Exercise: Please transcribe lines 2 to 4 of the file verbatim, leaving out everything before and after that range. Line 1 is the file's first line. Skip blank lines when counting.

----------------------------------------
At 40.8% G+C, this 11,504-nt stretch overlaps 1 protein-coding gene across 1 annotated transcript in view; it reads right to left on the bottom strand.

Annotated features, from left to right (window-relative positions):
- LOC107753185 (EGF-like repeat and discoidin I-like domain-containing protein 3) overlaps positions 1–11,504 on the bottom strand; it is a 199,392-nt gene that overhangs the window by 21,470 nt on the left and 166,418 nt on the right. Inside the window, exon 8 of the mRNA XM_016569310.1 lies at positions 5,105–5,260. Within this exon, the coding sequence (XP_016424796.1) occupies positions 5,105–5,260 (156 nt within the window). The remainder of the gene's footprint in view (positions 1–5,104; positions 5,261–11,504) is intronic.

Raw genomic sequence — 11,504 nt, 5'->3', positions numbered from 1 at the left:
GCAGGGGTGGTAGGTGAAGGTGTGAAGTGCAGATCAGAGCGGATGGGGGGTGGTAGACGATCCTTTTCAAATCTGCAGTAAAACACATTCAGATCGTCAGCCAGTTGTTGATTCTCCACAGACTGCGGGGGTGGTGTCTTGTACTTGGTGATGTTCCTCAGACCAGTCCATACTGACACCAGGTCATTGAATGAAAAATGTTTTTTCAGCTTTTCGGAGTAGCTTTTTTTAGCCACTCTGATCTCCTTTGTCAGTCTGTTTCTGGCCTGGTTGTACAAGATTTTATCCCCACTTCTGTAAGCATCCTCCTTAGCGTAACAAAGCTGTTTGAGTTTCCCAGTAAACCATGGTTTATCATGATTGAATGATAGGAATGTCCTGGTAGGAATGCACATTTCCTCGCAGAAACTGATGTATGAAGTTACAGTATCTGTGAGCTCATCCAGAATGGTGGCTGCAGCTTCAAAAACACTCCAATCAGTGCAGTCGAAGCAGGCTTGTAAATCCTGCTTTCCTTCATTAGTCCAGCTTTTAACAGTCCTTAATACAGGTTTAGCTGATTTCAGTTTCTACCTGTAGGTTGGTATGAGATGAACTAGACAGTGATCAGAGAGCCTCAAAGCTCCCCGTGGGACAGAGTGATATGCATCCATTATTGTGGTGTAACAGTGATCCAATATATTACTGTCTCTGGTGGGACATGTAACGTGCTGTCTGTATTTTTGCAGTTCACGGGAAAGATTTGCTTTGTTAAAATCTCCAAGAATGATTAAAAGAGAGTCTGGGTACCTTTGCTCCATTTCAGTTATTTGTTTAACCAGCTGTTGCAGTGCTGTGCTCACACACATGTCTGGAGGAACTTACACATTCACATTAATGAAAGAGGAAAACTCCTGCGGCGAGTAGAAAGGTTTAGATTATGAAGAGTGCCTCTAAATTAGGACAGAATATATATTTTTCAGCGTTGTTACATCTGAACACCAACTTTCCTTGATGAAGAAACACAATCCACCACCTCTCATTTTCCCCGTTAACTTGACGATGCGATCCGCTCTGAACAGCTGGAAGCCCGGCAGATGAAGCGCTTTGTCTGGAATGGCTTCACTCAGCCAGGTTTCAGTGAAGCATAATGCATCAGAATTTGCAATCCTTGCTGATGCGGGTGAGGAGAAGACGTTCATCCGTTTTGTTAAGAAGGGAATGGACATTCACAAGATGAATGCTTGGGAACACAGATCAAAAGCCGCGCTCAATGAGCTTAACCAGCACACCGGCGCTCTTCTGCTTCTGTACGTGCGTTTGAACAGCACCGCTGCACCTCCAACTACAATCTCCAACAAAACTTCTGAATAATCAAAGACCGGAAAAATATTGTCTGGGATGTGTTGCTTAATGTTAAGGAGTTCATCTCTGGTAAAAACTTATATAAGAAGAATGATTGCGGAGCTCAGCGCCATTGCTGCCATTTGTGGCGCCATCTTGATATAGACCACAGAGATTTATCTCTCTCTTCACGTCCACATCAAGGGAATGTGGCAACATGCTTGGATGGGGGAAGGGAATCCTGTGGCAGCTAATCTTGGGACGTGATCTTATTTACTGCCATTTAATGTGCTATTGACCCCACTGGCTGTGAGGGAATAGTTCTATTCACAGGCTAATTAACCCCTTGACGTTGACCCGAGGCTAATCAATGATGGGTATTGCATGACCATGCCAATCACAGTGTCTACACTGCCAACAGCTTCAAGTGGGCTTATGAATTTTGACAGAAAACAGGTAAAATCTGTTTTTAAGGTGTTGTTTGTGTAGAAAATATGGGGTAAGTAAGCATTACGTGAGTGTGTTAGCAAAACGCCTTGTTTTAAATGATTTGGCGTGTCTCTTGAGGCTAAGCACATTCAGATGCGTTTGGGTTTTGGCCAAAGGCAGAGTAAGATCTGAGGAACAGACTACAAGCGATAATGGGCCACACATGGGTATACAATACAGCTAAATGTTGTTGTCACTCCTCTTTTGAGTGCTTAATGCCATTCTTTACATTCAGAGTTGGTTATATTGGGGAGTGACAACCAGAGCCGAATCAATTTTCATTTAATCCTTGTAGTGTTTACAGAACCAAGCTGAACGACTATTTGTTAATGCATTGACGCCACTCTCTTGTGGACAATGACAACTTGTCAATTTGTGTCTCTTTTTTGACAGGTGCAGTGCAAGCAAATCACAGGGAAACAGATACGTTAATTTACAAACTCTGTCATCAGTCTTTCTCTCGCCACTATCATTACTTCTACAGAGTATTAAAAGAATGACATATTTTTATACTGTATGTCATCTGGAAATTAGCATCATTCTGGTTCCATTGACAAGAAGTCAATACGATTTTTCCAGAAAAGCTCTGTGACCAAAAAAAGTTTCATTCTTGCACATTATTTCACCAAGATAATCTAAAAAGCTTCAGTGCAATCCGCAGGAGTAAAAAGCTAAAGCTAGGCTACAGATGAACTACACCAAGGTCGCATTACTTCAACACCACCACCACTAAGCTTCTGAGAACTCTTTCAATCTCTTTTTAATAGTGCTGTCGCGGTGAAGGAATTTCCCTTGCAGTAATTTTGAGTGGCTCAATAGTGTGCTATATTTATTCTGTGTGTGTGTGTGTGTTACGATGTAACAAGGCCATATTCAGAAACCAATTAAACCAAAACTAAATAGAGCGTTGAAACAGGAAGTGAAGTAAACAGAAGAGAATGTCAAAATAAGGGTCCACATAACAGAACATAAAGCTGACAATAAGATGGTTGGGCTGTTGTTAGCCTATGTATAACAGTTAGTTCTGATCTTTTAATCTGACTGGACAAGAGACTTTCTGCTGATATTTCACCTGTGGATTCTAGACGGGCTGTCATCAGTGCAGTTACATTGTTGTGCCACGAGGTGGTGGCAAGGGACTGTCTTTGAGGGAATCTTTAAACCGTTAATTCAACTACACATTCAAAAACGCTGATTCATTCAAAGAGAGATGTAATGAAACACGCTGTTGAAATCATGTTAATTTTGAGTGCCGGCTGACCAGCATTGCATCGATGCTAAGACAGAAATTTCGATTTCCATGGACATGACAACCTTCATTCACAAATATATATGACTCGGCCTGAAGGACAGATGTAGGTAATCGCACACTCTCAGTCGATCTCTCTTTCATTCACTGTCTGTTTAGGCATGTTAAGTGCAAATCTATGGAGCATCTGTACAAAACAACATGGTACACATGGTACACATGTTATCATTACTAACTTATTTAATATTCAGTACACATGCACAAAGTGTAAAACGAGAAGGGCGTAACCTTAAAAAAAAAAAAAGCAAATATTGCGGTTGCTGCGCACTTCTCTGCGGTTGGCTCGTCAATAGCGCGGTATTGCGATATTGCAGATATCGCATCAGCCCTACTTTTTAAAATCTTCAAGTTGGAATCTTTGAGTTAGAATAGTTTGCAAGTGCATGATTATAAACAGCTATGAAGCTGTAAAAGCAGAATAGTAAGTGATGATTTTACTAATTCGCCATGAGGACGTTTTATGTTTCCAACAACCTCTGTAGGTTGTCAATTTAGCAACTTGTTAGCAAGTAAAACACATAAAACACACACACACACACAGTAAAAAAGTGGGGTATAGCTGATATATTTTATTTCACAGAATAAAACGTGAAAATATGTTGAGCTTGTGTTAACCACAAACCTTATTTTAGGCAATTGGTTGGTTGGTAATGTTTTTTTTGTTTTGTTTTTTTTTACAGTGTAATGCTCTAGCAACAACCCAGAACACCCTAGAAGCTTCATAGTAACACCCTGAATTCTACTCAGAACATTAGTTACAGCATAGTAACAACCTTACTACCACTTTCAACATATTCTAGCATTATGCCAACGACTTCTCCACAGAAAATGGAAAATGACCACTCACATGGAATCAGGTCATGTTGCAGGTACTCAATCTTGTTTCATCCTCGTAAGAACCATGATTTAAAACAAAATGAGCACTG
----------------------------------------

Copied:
Annotated features, from left to right (window-relative positions):
- LOC107753185 (EGF-like repeat and discoidin I-like domain-containing protein 3) overlaps positions 1–11,504 on the bottom strand; it is a 199,392-nt gene that overhangs the window by 21,470 nt on the left and 166,418 nt on the right. Inside the window, exon 8 of the mRNA XM_016569310.1 lies at positions 5,105–5,260. Within this exon, the coding sequence (XP_016424796.1) occupies positions 5,105–5,260 (156 nt within the window). The remainder of the gene's footprint in view (positions 1–5,104; positions 5,261–11,504) is intronic.

Raw genomic sequence — 11,504 nt, 5'->3', positions numbered from 1 at the left: